Before I sent mail-art I sent mail. I sent a lot of mail and for many years. I mostly sent to my closest friends. Sometimes those items would be simple greeting cards and other times they’d be slightly modified postcards. For almost all of my trips of any length I’d send out simple postcards. (This activity came from my great aunt who sent me cards for years) If the trips were longer than a week or two, I carried a notebook that I would write about the day’s events. I’d stick random ephemera on the front and back covers. In every one of those books I’d have a page dedicated to addresses. From the road I’d send postcards to friends and family with strange messages on them. I’d keep count of how many I sent to each person as I went along. This sort of “counting” continues today with friends and family as well as my mail-art correspondents.
All of this started pretty early, around 2000, maybe a little earlier. This means that some of my oldest friends have received strange mail from me for close to twenty years. I was sitting at home one day thinking about what this would look like collected. I wondered how many people actually kept these items and how they stored them.
In a moment of pure vanity I sent a message out to three friends I thought might have kept a few of these things. I asked them if they’d send me video of the collection, something I could piece together in a short YouTube clip. I didn’t want to press things too much. I didn’t want them to feel like they had to comply. I didn’t want them to feel guilty if they hadn’t saved any of the items.
Maybe it’s not vanity, maybe it’s something else? With mail-artists you expect an item in return, but with my friends I don’t. If I sent to a mail-artist over and over with no reply I’d stop sending. With friends you send and hope they get a kick out of it, and that’s pretty much it. If they get a chuckle then I’m happy, that was the purpose. Occasionally someone will send me a card in return but that’s a super rare instance. I cherish those cards, they’re mostly postcards. I’ve kept every postcard or altered bit of mail (one budding mail-artist is my over seventy aunt and uncle) that has ever been sent to me. I keep them all.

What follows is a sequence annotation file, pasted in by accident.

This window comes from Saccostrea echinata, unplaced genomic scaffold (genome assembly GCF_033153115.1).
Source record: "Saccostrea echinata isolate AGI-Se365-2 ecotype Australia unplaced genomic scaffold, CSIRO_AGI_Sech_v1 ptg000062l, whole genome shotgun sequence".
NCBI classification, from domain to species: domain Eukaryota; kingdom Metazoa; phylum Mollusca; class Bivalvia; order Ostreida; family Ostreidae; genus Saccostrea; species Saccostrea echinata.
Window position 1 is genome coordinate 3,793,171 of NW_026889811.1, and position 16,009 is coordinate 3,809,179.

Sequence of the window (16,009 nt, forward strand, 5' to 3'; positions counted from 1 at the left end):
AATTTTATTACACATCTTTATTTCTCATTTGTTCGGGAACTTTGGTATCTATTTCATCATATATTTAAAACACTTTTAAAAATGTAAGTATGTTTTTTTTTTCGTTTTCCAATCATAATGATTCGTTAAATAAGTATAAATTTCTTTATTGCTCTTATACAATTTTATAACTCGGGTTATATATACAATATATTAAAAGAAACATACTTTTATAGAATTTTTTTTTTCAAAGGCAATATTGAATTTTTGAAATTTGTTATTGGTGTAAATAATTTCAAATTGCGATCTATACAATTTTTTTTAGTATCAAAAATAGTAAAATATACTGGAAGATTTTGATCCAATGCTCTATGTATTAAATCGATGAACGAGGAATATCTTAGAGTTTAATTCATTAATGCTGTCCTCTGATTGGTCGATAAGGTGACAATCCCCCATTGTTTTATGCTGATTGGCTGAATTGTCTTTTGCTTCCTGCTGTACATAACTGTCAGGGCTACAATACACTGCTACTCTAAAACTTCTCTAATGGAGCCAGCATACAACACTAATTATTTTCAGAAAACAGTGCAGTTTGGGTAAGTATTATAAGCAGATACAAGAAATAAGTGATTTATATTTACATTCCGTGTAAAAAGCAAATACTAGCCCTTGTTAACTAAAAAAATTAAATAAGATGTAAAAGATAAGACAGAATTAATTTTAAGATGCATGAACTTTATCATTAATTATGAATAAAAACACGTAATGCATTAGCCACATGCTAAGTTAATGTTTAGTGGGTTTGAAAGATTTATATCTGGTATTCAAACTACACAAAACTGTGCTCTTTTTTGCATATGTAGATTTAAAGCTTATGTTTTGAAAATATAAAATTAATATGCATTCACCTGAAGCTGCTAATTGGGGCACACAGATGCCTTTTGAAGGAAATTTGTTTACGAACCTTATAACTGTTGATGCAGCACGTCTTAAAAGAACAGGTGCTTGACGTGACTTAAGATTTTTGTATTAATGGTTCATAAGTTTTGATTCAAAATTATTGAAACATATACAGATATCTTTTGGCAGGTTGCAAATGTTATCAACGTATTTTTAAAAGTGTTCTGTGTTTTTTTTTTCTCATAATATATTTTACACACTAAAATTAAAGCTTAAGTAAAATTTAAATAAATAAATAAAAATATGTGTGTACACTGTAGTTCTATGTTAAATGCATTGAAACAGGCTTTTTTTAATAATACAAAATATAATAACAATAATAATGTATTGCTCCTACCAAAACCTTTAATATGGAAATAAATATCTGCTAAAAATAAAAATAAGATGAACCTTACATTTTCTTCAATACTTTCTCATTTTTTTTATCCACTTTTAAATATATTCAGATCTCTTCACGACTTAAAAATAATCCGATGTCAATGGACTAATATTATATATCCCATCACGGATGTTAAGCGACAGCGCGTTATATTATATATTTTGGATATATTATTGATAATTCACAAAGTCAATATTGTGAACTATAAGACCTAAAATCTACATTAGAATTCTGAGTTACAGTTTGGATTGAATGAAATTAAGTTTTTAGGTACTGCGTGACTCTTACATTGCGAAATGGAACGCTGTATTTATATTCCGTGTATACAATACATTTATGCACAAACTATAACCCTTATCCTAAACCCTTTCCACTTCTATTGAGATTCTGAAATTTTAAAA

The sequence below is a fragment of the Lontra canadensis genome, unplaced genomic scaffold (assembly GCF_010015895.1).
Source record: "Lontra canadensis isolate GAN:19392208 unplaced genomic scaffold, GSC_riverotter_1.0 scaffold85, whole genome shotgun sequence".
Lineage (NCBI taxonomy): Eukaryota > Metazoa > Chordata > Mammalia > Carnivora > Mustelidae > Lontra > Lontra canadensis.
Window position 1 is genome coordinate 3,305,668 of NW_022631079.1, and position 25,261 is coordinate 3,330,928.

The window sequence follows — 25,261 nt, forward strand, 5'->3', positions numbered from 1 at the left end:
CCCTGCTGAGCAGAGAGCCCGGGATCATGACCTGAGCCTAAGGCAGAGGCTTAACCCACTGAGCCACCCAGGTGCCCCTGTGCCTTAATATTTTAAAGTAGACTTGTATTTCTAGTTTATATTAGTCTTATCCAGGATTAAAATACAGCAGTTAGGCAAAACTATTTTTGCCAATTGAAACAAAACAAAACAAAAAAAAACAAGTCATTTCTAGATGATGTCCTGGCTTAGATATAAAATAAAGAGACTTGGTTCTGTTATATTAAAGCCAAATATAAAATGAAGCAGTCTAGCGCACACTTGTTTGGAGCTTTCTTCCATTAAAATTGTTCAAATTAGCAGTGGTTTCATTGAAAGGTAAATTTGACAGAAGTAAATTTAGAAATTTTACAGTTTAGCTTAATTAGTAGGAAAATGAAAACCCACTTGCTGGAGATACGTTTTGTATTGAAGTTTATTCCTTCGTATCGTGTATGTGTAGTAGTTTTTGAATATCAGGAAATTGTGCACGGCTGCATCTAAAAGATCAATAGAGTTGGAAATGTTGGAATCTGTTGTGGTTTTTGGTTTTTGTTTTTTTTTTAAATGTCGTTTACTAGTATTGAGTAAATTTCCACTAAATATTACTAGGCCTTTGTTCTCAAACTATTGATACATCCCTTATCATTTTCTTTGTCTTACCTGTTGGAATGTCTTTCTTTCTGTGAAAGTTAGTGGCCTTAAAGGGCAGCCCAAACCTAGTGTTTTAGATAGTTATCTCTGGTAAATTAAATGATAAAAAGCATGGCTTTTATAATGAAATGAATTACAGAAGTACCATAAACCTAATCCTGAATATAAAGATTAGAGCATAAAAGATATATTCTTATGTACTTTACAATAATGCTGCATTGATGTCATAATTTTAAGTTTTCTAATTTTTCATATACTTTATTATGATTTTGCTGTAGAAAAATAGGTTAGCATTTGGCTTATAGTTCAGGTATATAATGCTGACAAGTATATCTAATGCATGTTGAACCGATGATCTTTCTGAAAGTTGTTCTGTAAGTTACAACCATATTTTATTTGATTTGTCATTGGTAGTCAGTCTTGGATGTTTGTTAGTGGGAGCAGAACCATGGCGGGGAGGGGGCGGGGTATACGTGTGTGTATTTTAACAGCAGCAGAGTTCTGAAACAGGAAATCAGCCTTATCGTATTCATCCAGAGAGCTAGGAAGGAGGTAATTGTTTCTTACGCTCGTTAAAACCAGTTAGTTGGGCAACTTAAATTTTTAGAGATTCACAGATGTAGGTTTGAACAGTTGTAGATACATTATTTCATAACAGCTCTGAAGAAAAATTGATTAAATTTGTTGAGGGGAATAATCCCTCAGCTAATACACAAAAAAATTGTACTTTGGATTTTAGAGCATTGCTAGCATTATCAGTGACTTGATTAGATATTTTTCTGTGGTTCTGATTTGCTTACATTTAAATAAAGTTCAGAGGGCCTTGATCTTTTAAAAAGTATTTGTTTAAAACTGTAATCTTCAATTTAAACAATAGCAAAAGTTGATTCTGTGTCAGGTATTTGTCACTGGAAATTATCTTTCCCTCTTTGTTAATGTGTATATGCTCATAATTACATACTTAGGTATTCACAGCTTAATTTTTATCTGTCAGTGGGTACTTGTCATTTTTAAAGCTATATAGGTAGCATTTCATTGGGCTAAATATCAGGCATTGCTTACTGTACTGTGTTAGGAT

Bruce was the first (I’ll share his work later) to send me a video of the collection. He said years ago that he was collecting everything in a photo album. I’ve sent to Bruce at multiple addresses in multiple states for eight or nine years. I send my stranger things to Bruce, things I know wouldn’t fly with the strangers that make up the majority of my mail-art correspondents. I don’t want to freak them out too much, or at least not offend them by sending the back of an opened pair of scissors that’s outline looks exactly like a penis. I know Bruce will like that sort of thing.
The video that I’ve shared here comes from my friend Stef. She currently lives in Durham North Carolina. Out of all my friends I have sent more items to her than anyone else. Just look at the video, it’s kind of crazy but also spectacular to see it all displayed like that. It really is a lot of shit, a lot of time for such silliness. I met Stef my sophomore year in high school. I probably started mailing things to her when she started college in 2000. Some of the mail presented in the video may go back almost seventeen years, which is undeniably awesome. That’s a lot of trashy mail. It’s heartwarming knowing she kept it all.
Stef…the five different envelopes that look exactly the same contained all of the Grayson focused work. Since some of them had a little nudity I thought it was best to clothe them in an envelope.
If anyone else is interested in sharing their archive that would be great.